This comment seems to indicate that you don’t understand how RCV actually works. And from I’ve seen, *most* RCV supporters don’t really understand how it works, or at least don’t understand the implications of how it works. It’s clearly too complicated.

        Approval voting not only does a better job at picking the consensus choice(s), but is dramatically simpler and cheaper, with no need for ballot changes or voting machine upgrades.

      2. @clay, you can`t really project RCV results like that. RCV changes how people think about voting and their vote. From what I have heard directly from members of the community, more people would have voted for Oliver if they believed she had a chance of winning. She was the consensus candidate. All RCV would have done is emboldened people to vote their hearts, which is all the difference that would have been needed.

      3. @A Joy — I’m afraid you don’t understand how RCV works. To be fair, there are different types of RCV, so maybe that is where the confusion lies. In this case, it is “instant-runoff”, but it *only* applies to the primary. That means after everyone votes, they look at the person with the least amount of votes. That person is eliminated, and those votes go to their second choice. That continues until there are only three candidates left. At that point, the top two candidates advance.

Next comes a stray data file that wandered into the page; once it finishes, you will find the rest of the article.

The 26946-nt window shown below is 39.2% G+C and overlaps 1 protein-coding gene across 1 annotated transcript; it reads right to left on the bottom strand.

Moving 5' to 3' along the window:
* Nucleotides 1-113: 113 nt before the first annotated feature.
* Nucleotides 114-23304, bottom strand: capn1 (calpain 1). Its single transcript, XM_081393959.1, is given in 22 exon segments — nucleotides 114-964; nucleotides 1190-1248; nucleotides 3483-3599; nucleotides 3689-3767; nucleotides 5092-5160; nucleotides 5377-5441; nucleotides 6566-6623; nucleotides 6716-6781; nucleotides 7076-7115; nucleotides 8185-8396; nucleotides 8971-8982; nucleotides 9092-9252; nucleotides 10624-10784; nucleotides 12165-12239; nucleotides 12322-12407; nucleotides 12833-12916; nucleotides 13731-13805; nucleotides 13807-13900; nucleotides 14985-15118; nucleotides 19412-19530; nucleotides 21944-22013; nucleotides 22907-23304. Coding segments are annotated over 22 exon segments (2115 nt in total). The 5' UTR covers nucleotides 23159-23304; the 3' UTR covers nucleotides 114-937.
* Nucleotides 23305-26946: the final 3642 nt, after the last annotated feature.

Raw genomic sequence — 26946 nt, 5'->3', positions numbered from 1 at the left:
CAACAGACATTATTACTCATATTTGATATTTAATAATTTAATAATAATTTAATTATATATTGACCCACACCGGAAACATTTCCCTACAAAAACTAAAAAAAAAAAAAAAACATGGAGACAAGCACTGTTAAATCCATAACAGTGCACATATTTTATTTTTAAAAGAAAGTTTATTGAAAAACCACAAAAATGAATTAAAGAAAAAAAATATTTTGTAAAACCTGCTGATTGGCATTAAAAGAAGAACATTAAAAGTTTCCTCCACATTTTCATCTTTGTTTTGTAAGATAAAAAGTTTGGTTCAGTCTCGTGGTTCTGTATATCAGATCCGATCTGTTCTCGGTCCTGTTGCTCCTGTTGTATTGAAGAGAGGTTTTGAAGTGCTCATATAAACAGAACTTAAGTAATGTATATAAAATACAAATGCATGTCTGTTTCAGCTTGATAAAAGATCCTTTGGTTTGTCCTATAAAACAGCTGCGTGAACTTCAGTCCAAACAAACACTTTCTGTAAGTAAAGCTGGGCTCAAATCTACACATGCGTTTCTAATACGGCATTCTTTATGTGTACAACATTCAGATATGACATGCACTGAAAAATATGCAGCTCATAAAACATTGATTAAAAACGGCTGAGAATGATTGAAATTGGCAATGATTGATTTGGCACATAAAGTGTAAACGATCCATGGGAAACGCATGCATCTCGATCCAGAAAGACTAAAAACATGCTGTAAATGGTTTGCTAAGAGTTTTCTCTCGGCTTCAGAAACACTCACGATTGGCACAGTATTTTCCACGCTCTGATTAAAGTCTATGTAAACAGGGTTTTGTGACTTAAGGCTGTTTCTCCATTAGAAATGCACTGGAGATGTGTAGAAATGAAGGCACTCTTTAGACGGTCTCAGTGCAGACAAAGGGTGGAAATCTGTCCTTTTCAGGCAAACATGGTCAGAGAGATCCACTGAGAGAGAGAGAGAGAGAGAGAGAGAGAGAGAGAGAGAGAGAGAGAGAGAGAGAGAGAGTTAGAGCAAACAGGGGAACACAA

Thus in a three person race, you get exactly the same results as you do now. It doesn’t matter what your second choice is — only the first.

        In this particular race, the results would have been exactly the same. Remember, Oliver advanced. Nelson advanced. That wouldn’t have changed, as the second choice would have been meaningless. It is always meaningless in a three-person race to get into a general election.

        It is only if you have four or more candidates that things would change. That wasn’t the case in this race, and it isn’t the case in most races.

      4. “From what I have heard directly from members of the community, more people would have voted for Oliver if they believed she had a chance of winning. She was the consensus candidate. All RCV would have done is emboldened people to vote their hearts, which is all the difference that would have been needed.”